I'm as much of a sucker for a good list as anyone, but coming up with a list of the top ten coaches in college football like Mark Bradley does is a difficult proposition. First of all, we would have to define what we mean by "best coach." Are we playing the "if I had to win one game, this would be my guy" game? Does longevity matter? (This is obviously an important consideration when evaluating Nick Saban and Bobby Petrino, both of whom go higher on any list that isn't about finding a coach for the next decade.) Do I imagine that I'm the athletic director at a major program? A smaller program?
These last two questions are important because we cannot rank Paul Johnson and Mark Richt without them. Johnson runs a funky offense and has had great success at smaller programs that operate with less talent than their rivals. He's a perfect fit at Georgia Tech. If I were the athletic director at a school like Northwestern or Kansas, I would much prefer Johnson over Richt. On the other hand, Richt is a good recruiter, he runs a pro-style offense, and he does a good job of managing egos. A major program is often looking for a caretaker CEO type, which makes Richt a better fit at Georgia. UGA should not necessarily be looking for a coach like Johnson who can take overlooked recruits and put them into an offense that maximizes their talent; it should be looking for a coach who can use his own style and Georgia's profile to bring in top tier talent. If I were the athletic director at Ohio State or USC, I'd prefer Richt.
To use a military history analogy, Dwight Eisenhower was not a great general. If you plopped him down in a battle in which he has equal or lesser forces than his opponents, then he probably wouldn't be a great success. You certainly wouldn't want someone like Eisenhower leading a guerrilla force. However, he was a perfect fit in the role he was handed in World War II: keeping a bunch of talented, but disagreeable generals happy and pushing in the right direction.
I digress. Regardless of which standard you apply, Bradley makes two choices that are very hard to defend:
1. Mack Brown over Bob Stoops.
Brown and Stoops are at peer programs, with Brown at the somewhat more attractive school because he does not need to convince players to leave the state in order to assemble a talented roster. Brown and Stoops are in the same conference and play each other every year. Stoops has won six Big XII titles in ten years. Brown has won one Big XII title in eleven years. Case closed.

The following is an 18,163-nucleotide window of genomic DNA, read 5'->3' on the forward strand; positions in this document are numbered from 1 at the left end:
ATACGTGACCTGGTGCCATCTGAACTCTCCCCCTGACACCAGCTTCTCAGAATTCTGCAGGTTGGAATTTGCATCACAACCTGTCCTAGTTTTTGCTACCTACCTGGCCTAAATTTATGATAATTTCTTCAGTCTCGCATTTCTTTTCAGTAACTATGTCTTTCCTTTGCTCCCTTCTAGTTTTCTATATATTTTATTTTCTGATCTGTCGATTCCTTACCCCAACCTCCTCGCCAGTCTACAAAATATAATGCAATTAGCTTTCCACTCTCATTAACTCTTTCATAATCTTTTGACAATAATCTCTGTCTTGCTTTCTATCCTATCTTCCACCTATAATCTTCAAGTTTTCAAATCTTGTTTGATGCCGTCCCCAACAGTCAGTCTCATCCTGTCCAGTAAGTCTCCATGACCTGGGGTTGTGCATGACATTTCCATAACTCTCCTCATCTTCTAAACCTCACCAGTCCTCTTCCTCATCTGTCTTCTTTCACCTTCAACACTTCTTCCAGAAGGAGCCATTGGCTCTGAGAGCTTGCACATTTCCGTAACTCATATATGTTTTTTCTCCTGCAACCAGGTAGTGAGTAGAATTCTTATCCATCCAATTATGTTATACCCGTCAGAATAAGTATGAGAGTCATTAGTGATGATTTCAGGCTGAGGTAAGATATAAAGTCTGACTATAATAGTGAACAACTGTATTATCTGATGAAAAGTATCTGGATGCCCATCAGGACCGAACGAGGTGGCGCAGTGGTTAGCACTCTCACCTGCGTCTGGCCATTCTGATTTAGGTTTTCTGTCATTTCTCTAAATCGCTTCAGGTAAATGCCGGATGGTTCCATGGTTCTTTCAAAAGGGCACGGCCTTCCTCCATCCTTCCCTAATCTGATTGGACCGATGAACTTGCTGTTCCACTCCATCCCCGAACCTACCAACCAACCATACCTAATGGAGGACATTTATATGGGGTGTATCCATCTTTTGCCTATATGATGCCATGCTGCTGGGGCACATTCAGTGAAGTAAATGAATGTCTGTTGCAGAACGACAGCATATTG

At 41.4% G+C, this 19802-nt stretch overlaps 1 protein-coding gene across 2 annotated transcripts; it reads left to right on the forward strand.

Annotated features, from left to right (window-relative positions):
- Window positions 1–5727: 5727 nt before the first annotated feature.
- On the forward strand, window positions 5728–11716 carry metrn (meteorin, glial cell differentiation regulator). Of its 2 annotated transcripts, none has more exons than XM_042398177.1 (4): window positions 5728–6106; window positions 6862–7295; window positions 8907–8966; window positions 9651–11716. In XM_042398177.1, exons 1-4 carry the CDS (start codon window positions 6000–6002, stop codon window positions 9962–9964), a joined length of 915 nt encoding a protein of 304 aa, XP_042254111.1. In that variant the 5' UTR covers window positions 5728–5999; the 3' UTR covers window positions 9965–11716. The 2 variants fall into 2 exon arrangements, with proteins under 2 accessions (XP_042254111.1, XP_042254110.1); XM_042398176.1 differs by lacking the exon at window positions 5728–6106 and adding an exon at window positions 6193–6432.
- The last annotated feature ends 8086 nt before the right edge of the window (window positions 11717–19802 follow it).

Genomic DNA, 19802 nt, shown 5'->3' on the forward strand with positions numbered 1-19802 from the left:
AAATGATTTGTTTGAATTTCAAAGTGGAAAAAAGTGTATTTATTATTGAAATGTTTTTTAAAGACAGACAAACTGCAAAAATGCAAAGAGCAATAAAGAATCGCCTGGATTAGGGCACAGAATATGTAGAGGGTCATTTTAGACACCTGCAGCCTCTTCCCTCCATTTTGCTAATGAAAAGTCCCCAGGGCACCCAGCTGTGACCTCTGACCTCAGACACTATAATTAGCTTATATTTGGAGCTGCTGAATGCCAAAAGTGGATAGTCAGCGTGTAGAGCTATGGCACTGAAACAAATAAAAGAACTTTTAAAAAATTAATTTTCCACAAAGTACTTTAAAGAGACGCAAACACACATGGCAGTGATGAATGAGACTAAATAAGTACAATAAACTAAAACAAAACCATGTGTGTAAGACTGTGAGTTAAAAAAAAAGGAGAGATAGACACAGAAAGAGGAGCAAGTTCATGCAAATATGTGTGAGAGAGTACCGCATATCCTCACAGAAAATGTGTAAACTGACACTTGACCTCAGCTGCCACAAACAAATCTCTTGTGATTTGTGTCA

2. Pete Carroll behind Brown, Jim Tressel, and anyone not named "Urban Meyer."
Bradley writes that Carroll loses too many games that he shouldn't? Even so, he has the best winning percentage this decade. Are we going to punish him for assembling so much talent that his teams should never lose? In other words, are we going to punish Carroll for being a great recruiter? Carroll's record in big games is stellar, so if the question is "whom do I pick for one game," he'd be hard to pass up. Yes, Mark, Mack Brown did beat Carroll in a Rose Bowl, but calling the defense-less 2005 Trojans Carroll's "best team" is indefensible. Did Herbstreit and May really infect your judgment that season?
And Tressel over Carroll? Are you mad? Tressel is an OK coach and all, but he's coaching in a top-heavy conference in which one of his two major rivals is coached by the Queen of England and the other has been undergoing a transition from Lloyd Carr (who had one foot out the door for several years and was never a great coach to begin with) to Rich Rodriguez (who brings a radically different system). I suppose you can make the same argument regarding Carroll and the Pac Ten, but Carroll can point to numerous big wins outside of the conference. Tressel has the win over Miami and...?
Anyway, it would be unfair for me to gripe at Bradley's list without making my own. If I were a major program athletic director hiring a coach, here is my contact list:
1. Urban Meyer
2. Pete Carroll
3. Bob Stoops
4. Nick Saban
5. Bobby Petrino
6. Frank Beamer
7. Mike Leach
8. Rich Rodriguez
9. Brian Kelly
10. Mack Brown
11. Mark Richt
12. Jim Tressel
13. Houston Nutt
14. Mike Riley
15. Les Miles